Cohen's sudden and stark transformation from 'blind loyalty' to utter betrayal says a lot about broader changes in how Americans view their employers.
During Michael Cohen’s Feb. 27 testimony, Republican Rep. Paul Gosar asked the former Trump lawyer and fixer about his legal duties to the president.
“I’m sure you remember, maybe you don’t remember, duty of loyalty, duty of confidentiality, attorney-client privilege,” he said, implying that Cohen’s testimony was a betrayal of his former employer.
It was the ultimate betrayal.
Besides detailing allegations of wrongdoing, Cohen went out of his way to repudiate Trump, calling him a “racist,” “con man” and “cheat.” Like a rueful divorcee, Cohen recounted one Trump-related misdeed after another, repeating “and yet, I continued to work for him.”
I have spent the last nine months working on a book about the duties we owe to our employers and how they’ve changed over time. For me, there was something familiar – albeit extreme and repugnant – about Cohen’s initial loyalty and eventual public rebuke of the most famous boss in the country.
The duty of loyalty is the idea that you should not cheat, rob, undermine or disclose the secrets of the person or entity you represent. This duty is especially strong for lawyers, because the acts they undertake on behalf of their clients are binding upon their clients, sometimes in life-altering ways.
But the duty of loyalty also applies to most employees as part of their employment relationship. And the duty of loyalty is deeply embedded in both our legal and social fabric. In fact, New York still follows a legal concept known as the “faithless servant” doctrine, which allows companies to recover wages paid to an employee proven to have been disloyal.
Cohen’s testimony was a stunning reversal from his past professions of devotion. In 2017, Cohen told Vanity Fair that he turned down a US$10 million book offer, insisting “There’s no money in the world that could get me to disclose anything about them.” In that same interview, Cohen said, “I’m the guy who stops the leaks. I’m the guy who protects the president and the family. I’m the guy who would take a bullet for the president.”
He didn’t end up taking a bullet. But he did incur a prison sentence for criminal conduct, some of which was done on the president’s behalf and, according to Cohen, behest.
We’re in a weird time when it comes to our relationships with our employers, which, like Cohen, reflect strong attachment and loyalty.
A survey by the Edelman group found that 80 percent of the Americans they surveyed trust their employer, and at higher rates than many countries in Europe. Americans have also been staying with their employer longer, rising from a median of 3.5 years in 1983 to 4.6 years today.
We also tend to worship work, as Derek Thompson recently wrote for The Atlantic. Millennials, despite their reputation, place almost as much trust in the workplace as baby boomers. The internet is replete with content evangelizing productivity hacks, work inspiration and the promise that waking up at 5 a.m. to answer email will be the best thing you’ve never done.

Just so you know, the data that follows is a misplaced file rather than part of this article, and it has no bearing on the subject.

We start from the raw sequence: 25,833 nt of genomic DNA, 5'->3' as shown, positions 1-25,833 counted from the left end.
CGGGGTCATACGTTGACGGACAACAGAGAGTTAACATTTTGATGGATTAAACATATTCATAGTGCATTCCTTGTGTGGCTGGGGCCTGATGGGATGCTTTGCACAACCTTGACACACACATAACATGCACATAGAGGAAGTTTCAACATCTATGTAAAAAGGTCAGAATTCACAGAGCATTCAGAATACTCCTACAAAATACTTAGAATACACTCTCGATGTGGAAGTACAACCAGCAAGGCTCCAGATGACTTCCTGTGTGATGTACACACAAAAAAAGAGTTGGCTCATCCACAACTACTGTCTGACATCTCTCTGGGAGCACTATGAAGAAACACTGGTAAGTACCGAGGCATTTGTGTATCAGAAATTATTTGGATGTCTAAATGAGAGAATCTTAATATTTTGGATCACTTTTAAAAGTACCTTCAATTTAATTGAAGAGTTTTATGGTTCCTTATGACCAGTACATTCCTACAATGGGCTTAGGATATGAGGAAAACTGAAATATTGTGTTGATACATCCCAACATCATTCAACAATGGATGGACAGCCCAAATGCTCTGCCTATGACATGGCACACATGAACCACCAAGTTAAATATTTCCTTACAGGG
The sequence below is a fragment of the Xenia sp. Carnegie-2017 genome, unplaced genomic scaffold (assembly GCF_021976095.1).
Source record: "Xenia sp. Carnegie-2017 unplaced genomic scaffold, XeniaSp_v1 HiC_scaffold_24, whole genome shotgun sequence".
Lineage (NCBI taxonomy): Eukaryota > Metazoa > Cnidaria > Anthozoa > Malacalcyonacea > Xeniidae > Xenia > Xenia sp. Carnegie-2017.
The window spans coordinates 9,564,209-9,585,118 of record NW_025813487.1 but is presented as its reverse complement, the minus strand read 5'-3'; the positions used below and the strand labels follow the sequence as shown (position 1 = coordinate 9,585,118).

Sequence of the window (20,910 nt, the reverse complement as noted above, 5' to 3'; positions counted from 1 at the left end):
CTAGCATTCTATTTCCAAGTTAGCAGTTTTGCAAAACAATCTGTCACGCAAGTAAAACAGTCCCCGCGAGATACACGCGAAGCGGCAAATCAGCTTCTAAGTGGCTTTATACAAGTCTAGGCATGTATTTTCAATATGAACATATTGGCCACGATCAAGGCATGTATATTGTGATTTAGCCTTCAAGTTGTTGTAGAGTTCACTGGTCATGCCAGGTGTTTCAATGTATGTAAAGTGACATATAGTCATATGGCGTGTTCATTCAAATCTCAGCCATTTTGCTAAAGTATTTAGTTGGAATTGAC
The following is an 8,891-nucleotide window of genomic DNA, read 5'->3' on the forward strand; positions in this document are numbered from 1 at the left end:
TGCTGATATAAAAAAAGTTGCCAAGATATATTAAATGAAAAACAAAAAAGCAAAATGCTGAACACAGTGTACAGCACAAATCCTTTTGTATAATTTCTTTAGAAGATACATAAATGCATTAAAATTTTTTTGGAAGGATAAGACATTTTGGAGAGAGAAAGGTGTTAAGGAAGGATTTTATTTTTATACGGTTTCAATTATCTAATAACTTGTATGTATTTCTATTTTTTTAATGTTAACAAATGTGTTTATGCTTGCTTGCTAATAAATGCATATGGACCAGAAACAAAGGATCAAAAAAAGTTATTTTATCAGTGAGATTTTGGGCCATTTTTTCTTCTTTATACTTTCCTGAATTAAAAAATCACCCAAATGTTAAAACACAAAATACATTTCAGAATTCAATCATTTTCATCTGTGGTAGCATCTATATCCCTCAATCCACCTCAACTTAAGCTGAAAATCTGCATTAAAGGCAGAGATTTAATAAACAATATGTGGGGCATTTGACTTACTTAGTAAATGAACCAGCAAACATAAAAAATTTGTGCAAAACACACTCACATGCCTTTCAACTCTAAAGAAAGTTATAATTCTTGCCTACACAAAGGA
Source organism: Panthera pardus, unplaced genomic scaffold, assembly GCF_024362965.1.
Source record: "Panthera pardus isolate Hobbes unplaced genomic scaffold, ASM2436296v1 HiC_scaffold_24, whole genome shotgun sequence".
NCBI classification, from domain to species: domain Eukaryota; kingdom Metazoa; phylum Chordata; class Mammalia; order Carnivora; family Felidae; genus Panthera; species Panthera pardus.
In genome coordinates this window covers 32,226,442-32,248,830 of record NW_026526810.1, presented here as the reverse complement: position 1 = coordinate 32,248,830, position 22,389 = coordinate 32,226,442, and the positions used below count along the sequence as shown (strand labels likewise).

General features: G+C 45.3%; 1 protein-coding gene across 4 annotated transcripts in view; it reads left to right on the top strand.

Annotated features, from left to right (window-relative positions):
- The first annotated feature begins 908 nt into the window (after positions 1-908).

A trend toward betrayal
Yet we are also witnessing a countervailing trend – a broader cultural acceptance of those who speak out publicly against their employer.
Courts and politicians are likely following a cultural shift. And with it comes a grudging recognition that whistleblowers – even one as tainted as Cohen – are imperfect, and may be compromised in numerous ways that color but do not necessarily cancel out the public function of their disclosure.
Consider, for example, Edward Snowden, the former National Security Agency contractor who leaked highly classified information about government surveillance, and fled to Russia. Snowden comes nowhere close to fitting an idealized image of a whistleblower, and he may very well have violated the Espionage Act. Yet a 2013 poll found that more than half of Americans across the political spectrum considered him a whistleblower.
The increased latitude we give whistleblowers is also visible in the whistleblower bounty in the Dodd-Frank financial reform statute. Under the law, whistleblowers get to share up to 30 percent of the amount the U.S. Securities and Exchange Commission recovers for securities fraud.
Americans have, apparently, made peace with the idea that someone with a selfish motive might still have useful information.
Reconciling the two
These two countervailing cultural tendencies seem, at first, impossible to reconcile, in the same way that it seems bizarre for Michael Cohen to go from professing an undying loyalty to Trump, to condemning him before Congress, while also insisting that “he can and he is doing things that are great.”
Perhaps, as some Republican lawmakers argue, he is just a “pathological liar,” with a record of criminal conduct entirely unrelated to the president. But perhaps Cohen is an exaggerated – and highly unflattering – portrait of our noncriminal loyalty to our less famous employers. In other words, the grand public betrayal is made possible by our excess of loyalty.
After all, Cohen wouldn’t have had so many secrets to spill had he not been devoutly loyal to Trump for so long.